One sample Wilcoxon signedrank test  overview
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One sample Wilcoxon signedrank test  One sample $t$ test for the mean 


Independent variable  Independent variable  
None  None  
Dependent variable  Dependent variable  
One of ordinal level  One quantitative of interval or ratio level  
Null hypothesis  Null hypothesis  
H_{0}: $m = m_0$
Here $m$ is the population median, and $m_0$ is the population median according to the null hypothesis.  H_{0}: $\mu = \mu_0$
Here $\mu$ is the population mean, and $\mu_0$ is the population mean according to the null hypothesis.  
Alternative hypothesis  Alternative hypothesis  
H_{1} two sided: $m \neq m_0$ H_{1} right sided: $m > m_0$ H_{1} left sided: $m < m_0$  H_{1} two sided: $\mu \neq \mu_0$ H_{1} right sided: $\mu > \mu_0$ H_{1} left sided: $\mu < \mu_0$  
Assumptions  Assumptions  

 
Test statistic  Test statistic  
Two different types of test statistics can be used, but both will result in the same test outcome. We will denote the first option the $W_1$ statistic (also known as the $T$ statistic), and the second option the $W_2$ statistic.
In order to compute each of the test statistics, follow the steps below:
 $t = \dfrac{\bar{y}  \mu_0}{s / \sqrt{N}}$
Here $\bar{y}$ is the sample mean, $\mu_0$ is the population mean according to the null hypothesis, $s$ is the sample standard deviation, and $N$ is the sample size. The denominator $s / \sqrt{N}$ is the standard error of the sampling distribution of $\bar{y}$. The $t$ value indicates how many standard errors $\bar{y}$ is removed from $\mu_0$.  
Sampling distribution of $W_1$ and of $W_2$ if H_{0} were true  Sampling distribution of $t$ if H_{0} were true  
Sampling distribution of $W_1$:
If $N_r$ is large, $W_1$ is approximately normally distributed with mean $\mu_{W_1}$ and standard deviation $\sigma_{W_1}$ if the null hypothesis were true. Here $$\mu_{W_1} = \frac{N_r(N_r + 1)}{4}$$ $$\sigma_{W_1} = \sqrt{\frac{N_r(N_r + 1)(2N_r + 1)}{24}}$$ Hence, if $N_r$ is large, the standardized test statistic $$z = \frac{W_1  \mu_{W_1}}{\sigma_{W_1}}$$ follows approximately the standard normal distribution if the null hypothesis were true. Sampling distribution of $W_2$: If $N_r$ is large, $W_2$ is approximately normally distributed with mean $0$ and standard deviation $\sigma_{W_2}$ if the null hypothesis were true. Here $$\sigma_{W_2} = \sqrt{\frac{N_r(N_r + 1)(2N_r + 1)}{6}}$$ Hence, if $N_r$ is large, the standardized test statistic $$z = \frac{W_2}{\sigma_{W_2}}$$ follows approximately the standard normal distribution if the null hypothesis were true. If $N_r$ is small, the exact distribution of $W_1$ or $W_2$ should be used. Note: if ties are present in the data, the formula for the standard deviations $\sigma_{W_1}$ and $\sigma_{W_2}$ is more complicated.  $t$ distribution with $N  1$ degrees of freedom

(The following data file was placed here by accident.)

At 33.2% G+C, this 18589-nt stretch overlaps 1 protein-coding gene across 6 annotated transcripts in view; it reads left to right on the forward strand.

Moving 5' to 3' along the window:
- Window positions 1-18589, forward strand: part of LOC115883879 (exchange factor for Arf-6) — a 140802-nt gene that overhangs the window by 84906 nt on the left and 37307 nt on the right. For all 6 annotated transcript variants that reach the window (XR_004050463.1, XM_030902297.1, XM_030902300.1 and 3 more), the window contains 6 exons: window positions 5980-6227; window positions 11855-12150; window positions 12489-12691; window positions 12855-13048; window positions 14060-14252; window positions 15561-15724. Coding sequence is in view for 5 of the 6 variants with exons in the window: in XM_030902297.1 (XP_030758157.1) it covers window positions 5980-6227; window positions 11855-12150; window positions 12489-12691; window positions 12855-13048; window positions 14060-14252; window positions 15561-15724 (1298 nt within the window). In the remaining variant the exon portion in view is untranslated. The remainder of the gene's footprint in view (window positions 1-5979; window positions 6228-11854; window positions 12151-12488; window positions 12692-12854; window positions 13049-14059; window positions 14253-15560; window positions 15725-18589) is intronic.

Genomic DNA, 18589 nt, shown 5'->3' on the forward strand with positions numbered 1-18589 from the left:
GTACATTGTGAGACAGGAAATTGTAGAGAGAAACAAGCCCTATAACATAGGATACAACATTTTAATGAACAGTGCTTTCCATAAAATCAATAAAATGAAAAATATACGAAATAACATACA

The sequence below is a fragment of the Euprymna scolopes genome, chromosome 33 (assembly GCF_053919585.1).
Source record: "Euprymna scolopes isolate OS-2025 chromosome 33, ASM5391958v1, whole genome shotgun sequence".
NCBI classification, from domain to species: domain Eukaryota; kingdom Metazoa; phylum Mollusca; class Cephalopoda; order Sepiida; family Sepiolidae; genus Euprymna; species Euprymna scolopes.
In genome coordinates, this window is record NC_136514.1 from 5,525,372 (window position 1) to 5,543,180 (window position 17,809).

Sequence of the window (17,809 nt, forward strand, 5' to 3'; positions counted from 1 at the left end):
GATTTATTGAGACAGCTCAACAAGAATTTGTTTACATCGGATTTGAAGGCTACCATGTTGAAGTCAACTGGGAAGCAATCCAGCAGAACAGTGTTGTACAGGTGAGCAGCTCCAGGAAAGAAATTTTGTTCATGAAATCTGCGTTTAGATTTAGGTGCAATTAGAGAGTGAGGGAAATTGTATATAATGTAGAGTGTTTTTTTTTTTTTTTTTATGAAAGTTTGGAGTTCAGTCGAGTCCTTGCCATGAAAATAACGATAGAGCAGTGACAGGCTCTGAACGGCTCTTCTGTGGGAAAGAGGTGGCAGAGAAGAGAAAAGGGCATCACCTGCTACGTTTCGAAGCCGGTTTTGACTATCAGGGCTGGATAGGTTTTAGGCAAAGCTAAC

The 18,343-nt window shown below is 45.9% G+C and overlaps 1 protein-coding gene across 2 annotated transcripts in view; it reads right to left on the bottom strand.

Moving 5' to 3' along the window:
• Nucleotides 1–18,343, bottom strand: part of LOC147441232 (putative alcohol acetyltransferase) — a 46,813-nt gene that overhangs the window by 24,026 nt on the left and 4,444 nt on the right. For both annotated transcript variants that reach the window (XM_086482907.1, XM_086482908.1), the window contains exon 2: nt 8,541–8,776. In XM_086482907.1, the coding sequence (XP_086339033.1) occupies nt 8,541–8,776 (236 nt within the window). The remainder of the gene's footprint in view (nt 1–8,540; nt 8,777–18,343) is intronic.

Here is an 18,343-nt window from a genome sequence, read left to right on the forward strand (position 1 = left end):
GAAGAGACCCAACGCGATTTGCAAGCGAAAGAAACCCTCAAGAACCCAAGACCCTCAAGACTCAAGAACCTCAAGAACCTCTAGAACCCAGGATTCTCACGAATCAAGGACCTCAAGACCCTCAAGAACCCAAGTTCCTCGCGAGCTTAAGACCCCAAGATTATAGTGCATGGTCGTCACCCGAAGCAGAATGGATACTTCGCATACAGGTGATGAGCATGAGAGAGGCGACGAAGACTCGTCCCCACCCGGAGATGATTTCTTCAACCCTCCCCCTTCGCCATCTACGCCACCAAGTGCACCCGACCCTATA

Significant?  Significant?  
For large samples, the table for standard normal probabilities can be used: Two sided:
 Two sided:
 
n.a.  $C\%$ confidence interval for $\mu$  
  $\bar{y} \pm t^* \times \dfrac{s}{\sqrt{N}}$
where the critical value $t^*$ is the value under the $t_{N1}$ distribution with the area $C / 100$ between $t^*$ and $t^*$ (e.g. $t^*$ = 2.086 for a 95% confidence interval when df = 20). The confidence interval for $\mu$ can also be used as significance test.  
n.a.  Effect size  
  Cohen's $d$: Standardized difference between the sample mean and $\mu_0$: $$d = \frac{\bar{y}  \mu_0}{s}$$ Cohen's $d$ indicates how many standard deviations $s$ the sample mean $\bar{y}$ is removed from $\mu_0.$  
n.a.  Visual representation  
  
Example context  Example context  
Is the median mental health score of office workers different from $m_0 = 50$?  Is the average mental health score of office workers different from $\mu_0 = 50$?  
SPSS  SPSS  
Specify the measurement level of your variable on the Variable View tab, in the column named Measure. Then go to:
Analyze > Nonparametric Tests > One Sample...
 Analyze > Compare Means > OneSample T Test...
 
Jamovi  Jamovi  
TTests > One Sample TTest
 TTests > One Sample TTest
 
Practice questions  Practice questions